Music is like anything else. We feel more motivated to do it if we feel it serves a purpose. Creating meaning with our students can be done in a number of ways.

Recently I’ve been asking my students more why they are learning. Actually getting them to think about it has, I believe, been helpful. And I’ve been able to provide a curriculum that suits what is driving them.

Here are some of the things that they’ve been saying:

  • “It’s a good thing to put on my UCAS form personal statement, as it shows that I have other hobbies and interests.”
  • “I really love music! Playing the piano always cheers me up when I’ve had a sad day.”
  • “I like to see myself making progress. It takes some time to do that on the piano, but that makes it even more worthwhile.”
  • “My music is totally different to my school work, and gives me a break from homework and revision. It chills me out.”
  • “I want to teach the piano when I get older.”
  • “I like to play music I know, so I can play it to my friends.”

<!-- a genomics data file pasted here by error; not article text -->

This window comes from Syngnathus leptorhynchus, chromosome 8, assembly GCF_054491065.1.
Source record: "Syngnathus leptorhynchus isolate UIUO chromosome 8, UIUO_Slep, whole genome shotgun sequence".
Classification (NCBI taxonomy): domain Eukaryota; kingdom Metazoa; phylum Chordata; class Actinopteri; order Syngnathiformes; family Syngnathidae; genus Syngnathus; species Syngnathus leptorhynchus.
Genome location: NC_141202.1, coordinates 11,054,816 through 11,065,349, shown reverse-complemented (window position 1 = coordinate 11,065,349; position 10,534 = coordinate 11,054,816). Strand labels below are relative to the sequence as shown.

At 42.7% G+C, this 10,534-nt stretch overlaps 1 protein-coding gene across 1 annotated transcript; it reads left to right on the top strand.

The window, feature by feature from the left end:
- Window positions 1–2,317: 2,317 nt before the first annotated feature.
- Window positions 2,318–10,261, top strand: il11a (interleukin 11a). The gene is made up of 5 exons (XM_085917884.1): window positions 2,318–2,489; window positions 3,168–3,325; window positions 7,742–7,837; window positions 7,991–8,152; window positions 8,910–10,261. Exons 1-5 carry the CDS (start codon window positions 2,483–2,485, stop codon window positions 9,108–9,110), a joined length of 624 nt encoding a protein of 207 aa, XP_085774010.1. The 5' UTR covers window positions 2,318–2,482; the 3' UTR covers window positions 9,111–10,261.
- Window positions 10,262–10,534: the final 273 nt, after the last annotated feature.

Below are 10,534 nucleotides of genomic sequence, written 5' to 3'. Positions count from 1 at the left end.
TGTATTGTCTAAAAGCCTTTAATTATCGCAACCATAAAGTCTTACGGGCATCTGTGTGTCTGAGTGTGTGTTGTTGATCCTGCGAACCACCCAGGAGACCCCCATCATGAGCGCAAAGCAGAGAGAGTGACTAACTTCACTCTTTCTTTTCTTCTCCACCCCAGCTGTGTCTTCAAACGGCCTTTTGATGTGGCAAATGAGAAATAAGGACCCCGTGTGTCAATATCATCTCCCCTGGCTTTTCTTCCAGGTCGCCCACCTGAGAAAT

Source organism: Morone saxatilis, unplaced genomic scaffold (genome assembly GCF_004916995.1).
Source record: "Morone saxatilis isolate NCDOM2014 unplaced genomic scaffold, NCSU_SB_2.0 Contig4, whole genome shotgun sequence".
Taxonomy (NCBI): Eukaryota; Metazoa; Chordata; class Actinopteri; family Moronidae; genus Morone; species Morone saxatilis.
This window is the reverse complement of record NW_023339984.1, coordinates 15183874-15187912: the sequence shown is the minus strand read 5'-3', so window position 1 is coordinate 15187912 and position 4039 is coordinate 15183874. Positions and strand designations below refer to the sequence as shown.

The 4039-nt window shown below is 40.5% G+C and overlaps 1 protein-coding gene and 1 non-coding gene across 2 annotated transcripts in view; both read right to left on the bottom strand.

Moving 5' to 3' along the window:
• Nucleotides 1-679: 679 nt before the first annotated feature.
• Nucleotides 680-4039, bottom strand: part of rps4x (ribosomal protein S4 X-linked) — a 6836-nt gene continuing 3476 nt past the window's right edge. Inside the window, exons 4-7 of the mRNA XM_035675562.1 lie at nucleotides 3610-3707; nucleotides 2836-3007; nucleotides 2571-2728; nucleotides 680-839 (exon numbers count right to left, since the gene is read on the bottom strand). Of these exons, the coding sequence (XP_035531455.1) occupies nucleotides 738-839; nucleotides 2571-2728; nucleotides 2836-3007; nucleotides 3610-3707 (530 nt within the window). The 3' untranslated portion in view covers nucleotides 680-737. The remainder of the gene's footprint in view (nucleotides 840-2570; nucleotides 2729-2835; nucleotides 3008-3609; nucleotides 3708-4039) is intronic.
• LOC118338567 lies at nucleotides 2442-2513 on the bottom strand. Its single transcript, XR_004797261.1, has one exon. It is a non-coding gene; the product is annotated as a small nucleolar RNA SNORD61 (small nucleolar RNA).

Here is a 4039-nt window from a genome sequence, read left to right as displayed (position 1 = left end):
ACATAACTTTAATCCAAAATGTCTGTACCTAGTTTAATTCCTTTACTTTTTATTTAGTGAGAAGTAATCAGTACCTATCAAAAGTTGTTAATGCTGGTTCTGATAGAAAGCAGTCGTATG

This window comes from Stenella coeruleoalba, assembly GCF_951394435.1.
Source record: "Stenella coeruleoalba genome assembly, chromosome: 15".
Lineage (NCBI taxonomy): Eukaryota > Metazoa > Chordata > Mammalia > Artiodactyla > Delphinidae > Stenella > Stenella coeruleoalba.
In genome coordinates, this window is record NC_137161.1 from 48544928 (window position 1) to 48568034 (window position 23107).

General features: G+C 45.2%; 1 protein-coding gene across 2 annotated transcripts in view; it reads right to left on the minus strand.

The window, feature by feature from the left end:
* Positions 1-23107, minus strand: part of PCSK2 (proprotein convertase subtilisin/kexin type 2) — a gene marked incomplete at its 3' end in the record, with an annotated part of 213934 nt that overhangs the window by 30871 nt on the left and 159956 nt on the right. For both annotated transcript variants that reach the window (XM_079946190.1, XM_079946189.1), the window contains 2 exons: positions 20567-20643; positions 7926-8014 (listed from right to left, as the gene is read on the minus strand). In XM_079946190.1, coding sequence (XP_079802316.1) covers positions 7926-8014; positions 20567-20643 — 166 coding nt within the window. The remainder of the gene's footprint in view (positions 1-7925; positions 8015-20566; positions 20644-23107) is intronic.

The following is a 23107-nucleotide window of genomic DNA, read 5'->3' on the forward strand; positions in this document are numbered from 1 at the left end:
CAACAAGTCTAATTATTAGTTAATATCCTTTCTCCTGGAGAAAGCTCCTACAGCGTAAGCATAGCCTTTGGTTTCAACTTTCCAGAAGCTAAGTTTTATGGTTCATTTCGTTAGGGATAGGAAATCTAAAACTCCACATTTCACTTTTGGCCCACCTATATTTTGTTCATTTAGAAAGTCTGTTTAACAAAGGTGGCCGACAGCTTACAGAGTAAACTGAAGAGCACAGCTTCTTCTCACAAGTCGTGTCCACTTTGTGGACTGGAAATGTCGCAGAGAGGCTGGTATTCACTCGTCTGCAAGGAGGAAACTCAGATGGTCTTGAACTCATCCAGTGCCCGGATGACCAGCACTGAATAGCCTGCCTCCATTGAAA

As a teacher it’s always valuable to explain ‘what’s in it for them’. From developing ‘life skills’ of organisation and grit, to talking about other benefits mentioned in Susan Hallam’s research commissioned by Music Education Council, The Power of Music.

The value of community
…and the teacher pupil relationship

A Student Concert can really motivate, as can pairing students up with a duet partner, band or ensemble group to encourage one another. Not least, they are able to compare notes and realise the other person has similar frustrations at times, and they can problem solve together.